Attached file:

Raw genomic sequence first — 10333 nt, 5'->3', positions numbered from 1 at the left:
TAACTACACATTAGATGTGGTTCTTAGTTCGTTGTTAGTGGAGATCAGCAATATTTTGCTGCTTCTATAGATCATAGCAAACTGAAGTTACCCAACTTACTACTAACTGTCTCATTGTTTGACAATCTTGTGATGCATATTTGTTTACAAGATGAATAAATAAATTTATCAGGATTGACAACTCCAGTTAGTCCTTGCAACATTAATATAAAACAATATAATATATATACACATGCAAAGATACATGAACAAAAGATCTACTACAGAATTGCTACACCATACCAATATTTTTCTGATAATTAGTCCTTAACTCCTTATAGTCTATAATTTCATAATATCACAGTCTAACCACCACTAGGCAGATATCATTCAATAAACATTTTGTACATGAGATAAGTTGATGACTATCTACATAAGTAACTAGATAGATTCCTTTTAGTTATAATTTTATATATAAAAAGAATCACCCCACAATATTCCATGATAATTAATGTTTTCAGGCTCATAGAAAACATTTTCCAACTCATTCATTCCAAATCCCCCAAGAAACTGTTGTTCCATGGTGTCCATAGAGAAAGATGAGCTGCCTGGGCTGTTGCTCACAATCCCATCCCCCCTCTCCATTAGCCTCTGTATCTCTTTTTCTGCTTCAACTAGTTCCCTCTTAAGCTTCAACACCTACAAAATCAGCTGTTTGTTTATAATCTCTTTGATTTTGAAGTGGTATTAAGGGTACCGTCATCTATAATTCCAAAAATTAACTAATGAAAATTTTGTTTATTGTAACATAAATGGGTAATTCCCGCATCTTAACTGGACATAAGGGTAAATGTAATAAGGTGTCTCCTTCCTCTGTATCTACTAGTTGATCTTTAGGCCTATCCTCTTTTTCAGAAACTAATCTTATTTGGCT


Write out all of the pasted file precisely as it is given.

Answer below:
Raw genomic sequence first — 10333 nt, 5'->3', positions numbered from 1 at the left:
TAACTACACATTAGATGTGGTTCTTAGTTCGTTGTTAGTGGAGATCAGCAATATTTTGCTGCTTCTATAGATCATAGCAAACTGAAGTTACCCAACTTACTACTAACTGTCTCATTGTTTGACAATCTTGTGATGCATATTTGTTTACAAGATGAATAAATAAATTTATCAGGATTGACAACTCCAGTTAGTCCTTGCAACATTAATATAAAACAATATAATATATATACACATGCAAAGATACATGAACAAAAGATCTACTACAGAATTGCTACACCATACCAATATTTTTCTGATAATTAGTCCTTAACTCCTTATAGTCTATAATTTCATAATATCACAGTCTAACCACCACTAGGCAGATATCATTCAATAAACATTTTGTACATGAGATAAGTTGATGACTATCTACATAAGTAACTAGATAGATTCCTTTTAGTTATAATTTTATATATAAAAAGAATCACCCCACAATATTCCATGATAATTAATGTTTTCAGGCTCATAGAAAACATTTTCCAACTCATTCATTCCAAATCCCCCAAGAAACTGTTGTTCCATGGTGTCCATAGAGAAAGATGAGCTGCCTGGGCTGTTGCTCACAATCCCATCCCCCCTCTCCATTAGCCTCTGTATCTCTTTTTCTGCTTCAACTAGTTCCCTCTTAAGCTTCAACACCTACAAAATCAGCTGTTTGTTTATAATCTCTTTGATTTTGAAGTGGTATTAAGGGTACCGTCATCTATAATTCCAAAAATTAACTAATGAAAATTTTGTTTATTGTAACATAAATGGGTAATTCCCGCATCTTAACTGGACATAAGGGTAAATGTAATAAGGTGTCTCCTTCCTCTGTATCTACTAGTTGATCTTTAGGCCTATCCTCTTTTTCAGAAACTAATCTTATTTGGCT